Imagine saving two weeks on your commute every year . . . Dedicated bus lanes, signal priority, and other techniques that prioritize people on buses are an essential ingredient for Complete Streets in Boston, helping to anchor a world-class transportation network.
What is a Better Bus?
- Provides consistent, reliable service on a network of streets where buses are given dedicated right of way.
- Improves safety for bicyclists and pedestrians by traveling in specific, predictable lanes with platform-level boarding.
- Stops at enclosed bus stations that welcome riders with real-time data and device-charging stations.
- Appeals to all commuters because of its reliability, speed, comfort, and cost.
Learn More: The 5 Essential Elements of Bus Rapid Transit
Why Better Buses?
- Cities around the world are searching for sustainable ways to transport residents quickly, efficiently, and safely throughout their streets. From Mexico City to Bogota to Istanbul, Better Buses are proving to have a wide range of benefits for quality of life.
- Compared with cars, buses consume far less public space per passenger trip and can help relieve congestion, improve air quality, and reduce greenhouse gas emissions.
- When buses are reliable, fast and comfortable, they become a more attractive and viable option for commuters, reducing dependance on cars and increasing physical activity.
“An advanced city is not a place where the poor move about in cars, rather it's where even the rich use public transportation."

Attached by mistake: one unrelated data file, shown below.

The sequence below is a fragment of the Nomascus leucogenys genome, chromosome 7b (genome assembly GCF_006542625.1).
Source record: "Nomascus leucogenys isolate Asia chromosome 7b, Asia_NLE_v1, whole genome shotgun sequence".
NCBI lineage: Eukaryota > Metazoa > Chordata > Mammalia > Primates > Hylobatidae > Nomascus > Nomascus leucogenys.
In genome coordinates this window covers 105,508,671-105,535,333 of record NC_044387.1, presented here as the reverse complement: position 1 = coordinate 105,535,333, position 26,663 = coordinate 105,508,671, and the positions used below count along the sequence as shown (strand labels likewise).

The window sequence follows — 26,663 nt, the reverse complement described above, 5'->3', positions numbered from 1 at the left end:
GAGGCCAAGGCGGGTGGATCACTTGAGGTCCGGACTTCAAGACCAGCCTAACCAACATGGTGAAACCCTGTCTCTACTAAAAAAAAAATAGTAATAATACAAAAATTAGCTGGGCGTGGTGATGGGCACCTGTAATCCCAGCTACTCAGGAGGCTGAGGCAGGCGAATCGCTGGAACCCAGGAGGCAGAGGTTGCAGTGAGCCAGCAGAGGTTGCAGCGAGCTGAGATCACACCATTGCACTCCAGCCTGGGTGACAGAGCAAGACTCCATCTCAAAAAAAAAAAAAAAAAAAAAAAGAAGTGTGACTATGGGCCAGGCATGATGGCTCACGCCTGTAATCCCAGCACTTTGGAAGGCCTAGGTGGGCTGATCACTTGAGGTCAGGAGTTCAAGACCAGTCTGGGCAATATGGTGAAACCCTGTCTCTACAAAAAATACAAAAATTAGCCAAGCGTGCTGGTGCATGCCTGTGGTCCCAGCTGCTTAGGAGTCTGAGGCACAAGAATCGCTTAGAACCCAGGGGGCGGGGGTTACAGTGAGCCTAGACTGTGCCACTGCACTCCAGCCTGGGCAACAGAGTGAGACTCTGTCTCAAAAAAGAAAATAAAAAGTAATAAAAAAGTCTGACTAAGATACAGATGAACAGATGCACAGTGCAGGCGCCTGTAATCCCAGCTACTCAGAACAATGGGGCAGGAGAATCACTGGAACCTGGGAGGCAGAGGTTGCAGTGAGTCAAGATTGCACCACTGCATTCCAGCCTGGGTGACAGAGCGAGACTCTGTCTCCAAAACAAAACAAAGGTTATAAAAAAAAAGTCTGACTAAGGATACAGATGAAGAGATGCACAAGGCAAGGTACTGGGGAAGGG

– Former Bogota Mayor Enrique Penalosa | quoted in Commonwealth Magazine
- Metro Boston cannot build its way out of congestion. For our transportation system to accomodate future growth we must use road space and bus facilities more efficiently and move towards becoming less car dependent.
- Better buses benefit everyone. They improve connections between communities and other transit modes, including cycling and walking.
- Go Boston 2030's goals to increase bus ridership and lower greenhouse gas emissions can be achieved with changes that prioritize streets and signals for buses.
“If you know that 40 percent of people traveling along a corridor take the bus, you can make a much stronger case for giving half the street capacity to transit vehicles."
– Scott Hamwey, Transportation Planner, MassDOT | CityLab
- In 2016 and 2017, LivableStreets is teaming up with MIT’s CoAXs team to test the effectiveness of software tools in bus advocacy.
- LivableStreets Longwood Area Campaign is underway, with Street Ambassadors being deployed this spring. The campaign focuses on envisioning a safer Longwood.
- Through Go Boston 2030 and MassDOT Focus40 initiatives, improvements to the bus system, especially along high capacity corridors like Mass Ave, are being designated as crucial transit projects.
What You Can Do
Volunteer: Join us in spreading the word about the importance of safe and livable streets. Our volunteers are actively involved in tracking projects, tabling at events, and serving as Street Ambassadors.
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